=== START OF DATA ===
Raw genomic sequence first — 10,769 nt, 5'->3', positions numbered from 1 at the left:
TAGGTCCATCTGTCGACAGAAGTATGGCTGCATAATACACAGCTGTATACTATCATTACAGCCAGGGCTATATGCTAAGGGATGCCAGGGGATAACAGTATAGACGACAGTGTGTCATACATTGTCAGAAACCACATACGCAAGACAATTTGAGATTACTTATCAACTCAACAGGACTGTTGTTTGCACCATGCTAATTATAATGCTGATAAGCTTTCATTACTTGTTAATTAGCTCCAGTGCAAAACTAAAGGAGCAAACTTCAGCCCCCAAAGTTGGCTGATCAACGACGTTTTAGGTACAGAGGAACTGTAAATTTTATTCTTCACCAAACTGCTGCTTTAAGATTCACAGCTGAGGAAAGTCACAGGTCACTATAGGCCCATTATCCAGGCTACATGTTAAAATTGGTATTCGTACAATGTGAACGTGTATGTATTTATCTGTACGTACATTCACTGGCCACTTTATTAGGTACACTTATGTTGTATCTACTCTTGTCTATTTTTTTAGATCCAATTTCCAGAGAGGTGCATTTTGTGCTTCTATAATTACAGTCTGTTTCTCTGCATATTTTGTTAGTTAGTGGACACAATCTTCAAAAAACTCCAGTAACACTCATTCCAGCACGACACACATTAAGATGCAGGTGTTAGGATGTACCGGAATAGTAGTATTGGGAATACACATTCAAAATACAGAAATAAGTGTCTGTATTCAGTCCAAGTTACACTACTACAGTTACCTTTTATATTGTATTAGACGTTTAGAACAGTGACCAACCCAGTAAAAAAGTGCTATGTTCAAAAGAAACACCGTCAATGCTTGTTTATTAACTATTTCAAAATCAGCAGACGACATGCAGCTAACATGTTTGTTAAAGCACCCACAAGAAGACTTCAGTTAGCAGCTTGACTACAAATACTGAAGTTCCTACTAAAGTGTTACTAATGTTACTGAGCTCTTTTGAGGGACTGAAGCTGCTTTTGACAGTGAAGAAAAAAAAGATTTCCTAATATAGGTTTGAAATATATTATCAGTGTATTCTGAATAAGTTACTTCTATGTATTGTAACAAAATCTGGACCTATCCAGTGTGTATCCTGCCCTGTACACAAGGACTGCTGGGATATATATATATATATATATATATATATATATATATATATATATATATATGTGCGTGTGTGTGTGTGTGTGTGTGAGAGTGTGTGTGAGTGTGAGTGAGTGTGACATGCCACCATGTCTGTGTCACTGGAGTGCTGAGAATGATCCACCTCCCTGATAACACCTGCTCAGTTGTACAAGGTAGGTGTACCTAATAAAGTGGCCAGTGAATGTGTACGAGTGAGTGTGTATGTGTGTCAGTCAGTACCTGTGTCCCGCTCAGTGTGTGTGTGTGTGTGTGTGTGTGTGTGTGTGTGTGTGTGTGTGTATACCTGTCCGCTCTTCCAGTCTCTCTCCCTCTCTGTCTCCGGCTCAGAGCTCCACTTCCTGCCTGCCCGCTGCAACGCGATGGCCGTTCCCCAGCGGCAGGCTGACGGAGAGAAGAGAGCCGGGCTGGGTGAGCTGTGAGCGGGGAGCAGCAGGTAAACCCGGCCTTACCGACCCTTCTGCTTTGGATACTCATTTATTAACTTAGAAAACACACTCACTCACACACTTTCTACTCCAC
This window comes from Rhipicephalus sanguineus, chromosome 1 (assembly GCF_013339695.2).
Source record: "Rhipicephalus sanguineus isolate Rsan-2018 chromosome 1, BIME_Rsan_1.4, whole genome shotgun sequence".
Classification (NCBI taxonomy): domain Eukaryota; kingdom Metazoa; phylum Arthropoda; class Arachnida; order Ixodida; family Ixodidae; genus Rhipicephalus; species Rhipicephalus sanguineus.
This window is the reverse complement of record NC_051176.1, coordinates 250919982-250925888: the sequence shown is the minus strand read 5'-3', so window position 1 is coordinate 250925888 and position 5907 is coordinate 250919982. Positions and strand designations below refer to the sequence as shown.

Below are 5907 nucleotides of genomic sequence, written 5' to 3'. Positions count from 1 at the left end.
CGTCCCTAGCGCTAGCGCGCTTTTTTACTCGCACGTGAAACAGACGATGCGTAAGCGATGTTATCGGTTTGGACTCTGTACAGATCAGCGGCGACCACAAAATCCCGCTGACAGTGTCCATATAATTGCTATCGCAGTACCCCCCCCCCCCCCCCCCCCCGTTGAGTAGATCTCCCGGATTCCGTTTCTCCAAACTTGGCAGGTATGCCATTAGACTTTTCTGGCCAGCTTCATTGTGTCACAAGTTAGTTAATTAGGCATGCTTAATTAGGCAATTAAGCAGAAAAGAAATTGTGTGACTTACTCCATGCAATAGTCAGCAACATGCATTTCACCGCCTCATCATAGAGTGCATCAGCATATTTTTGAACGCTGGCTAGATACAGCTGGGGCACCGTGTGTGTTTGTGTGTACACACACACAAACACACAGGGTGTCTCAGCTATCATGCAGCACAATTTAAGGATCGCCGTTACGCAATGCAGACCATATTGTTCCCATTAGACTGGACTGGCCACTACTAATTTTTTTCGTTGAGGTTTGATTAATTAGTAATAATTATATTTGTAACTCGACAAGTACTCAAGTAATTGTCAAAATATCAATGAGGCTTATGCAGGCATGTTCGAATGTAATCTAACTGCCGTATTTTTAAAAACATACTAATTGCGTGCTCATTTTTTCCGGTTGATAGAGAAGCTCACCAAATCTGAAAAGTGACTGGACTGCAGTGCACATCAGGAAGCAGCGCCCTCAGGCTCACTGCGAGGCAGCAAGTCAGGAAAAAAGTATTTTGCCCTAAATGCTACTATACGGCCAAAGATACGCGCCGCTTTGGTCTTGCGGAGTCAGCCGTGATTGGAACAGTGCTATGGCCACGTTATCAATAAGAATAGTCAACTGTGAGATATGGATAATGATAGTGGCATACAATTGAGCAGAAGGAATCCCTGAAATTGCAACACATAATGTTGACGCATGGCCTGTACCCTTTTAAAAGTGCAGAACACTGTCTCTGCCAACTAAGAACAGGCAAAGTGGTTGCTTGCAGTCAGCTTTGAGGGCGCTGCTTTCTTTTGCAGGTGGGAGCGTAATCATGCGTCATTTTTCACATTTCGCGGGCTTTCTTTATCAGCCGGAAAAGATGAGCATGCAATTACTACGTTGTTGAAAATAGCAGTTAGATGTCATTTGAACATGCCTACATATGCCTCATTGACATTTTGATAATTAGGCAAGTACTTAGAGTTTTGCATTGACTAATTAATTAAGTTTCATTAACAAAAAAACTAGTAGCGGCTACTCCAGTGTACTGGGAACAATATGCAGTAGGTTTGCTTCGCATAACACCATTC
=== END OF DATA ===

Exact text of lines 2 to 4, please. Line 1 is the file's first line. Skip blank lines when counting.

TAGGTCCATCTGTCGACAGAAGTATGGCTGCATAATACACAGCTGTATACTATCATTACAGCCAGGGCTATATGCTAAGGGATGCCAGGGGATAACAGTATAGACGACAGTGTGTCATACATTGTCAGAAACCACATACGCAAGACAATTTGAGATTACTTATCAACTCAACAGGACTGTTGTTTGCACCATGCTAATTATAATGCTGATAAGCTTTCATTACTTGTTAATTAGCTCCAGTGCAAAACTAAAGGAGCAAACTTCAGCCCCCAAAGTTGGCTGATCAACGACGTTTTAGGTACAGAGGAACTGTAAATTTTATTCTTCACCAAACTGCTGCTTTAAGATTCACAGCTGAGGAAAGTCACAGGTCACTATAGGCCCATTATCCAGGCTACATGTTAAAATTGGTATTCGTACAATGTGAACGTGTATGTATTTATCTGTACGTACATTCACTGGCCACTTTATTAGGTACACTTATGTTGTATCTACTCTTGTCTATTTTTTTAGATCCAATTTCCAGAGAGGTGCATTTTGTGCTTCTATAATTACAGTCTGTTTCTCTGCATATTTTGTTAGTTAGTGGACACAATCTTCAAAAAACTCCAGTAACACTCATTCCAGCACGACACACATTAAGATGCAGGTGTTAGGATGTACCGGAATAGTAGTATTGGGAATACACATTCAAAATACAGAAATAAGTGTCTGTATTCAGTCCAAGTTACACTACTACAGTTACCTTTTATATTGTATTAGACGTTTAGAACAGTGACCAACCCAGTAAAAAAGTGCTATGTTCAAAAGAAACACCGTCAATGCTTGTTTATTAACTATTTCAAAATCAGCAGACGACATGCAGCTAACATGTTTGTTAAAGCACCCACAAGAAGACTTCAGTTAGCAGCTTGACTACAAATACTGAAGTTCCTACTAAAGTGTTACTAATGTTACTGAGCTCTTTTGAGGGACTGAAGCTGCTTTTGACAGTGAAGAAAAAAAAGATTTCCTAATATAGGTTTGAAATATATTATCAGTGTATTCTGAATAAGTTACTTCTATGTATTGTAACAAAATCTGGACCTATCCAGTGTGTATCCTGCCCTGTACACAAGGACTGCTGGGATATATATATATATATATATATATATATATATATATATATATATATATATGTGCGTGTGTGTGTGTGTGTGTGTGAGAGTGTGTGTGAGTGTGAGTGAGTGTGACATGCCACCATGTCTGTGTCACTGGAGTGCTGAGAATGATCCACCTCCCTGATAACACCTGCTCAGTTGTACAAGGTAGGTGTACCTAATAAAGTGGCCAGTGAATGTGTACGAGTGAGTGTGTATGTGTGTCAGTCAGTACCTGTGTCCCGCTCAGTGTGTGTGTGTGTGTGTGTGTGTGTGTGTGTGTGTGTGTGTGTGTATACCTGTCCGCTCTTCCAGTCTCTCTCCCTCTCTGTCTCCGGCTCAGAGCTCCACTTCCTGCCTGCCCGCTGCAACGCGATGGCCGTTCCCCAGCGGCAGGCTGACGGAGAGAAGAGAGCCGGGCTGGGTGAGCTGTGAGCGGGGAGCAGCAGGTAAACCCGGCCTTACCGACCCTTCTGCTTTGGATACTCATTTATTAACTTAGAAAACACACTCACTCACACACTTTCTACTCCAC
This window comes from Rhipicephalus sanguineus, chromosome 1 (assembly GCF_013339695.2).
Source record: "Rhipicephalus sanguineus isolate Rsan-2018 chromosome 1, BIME_Rsan_1.4, whole genome shotgun sequence".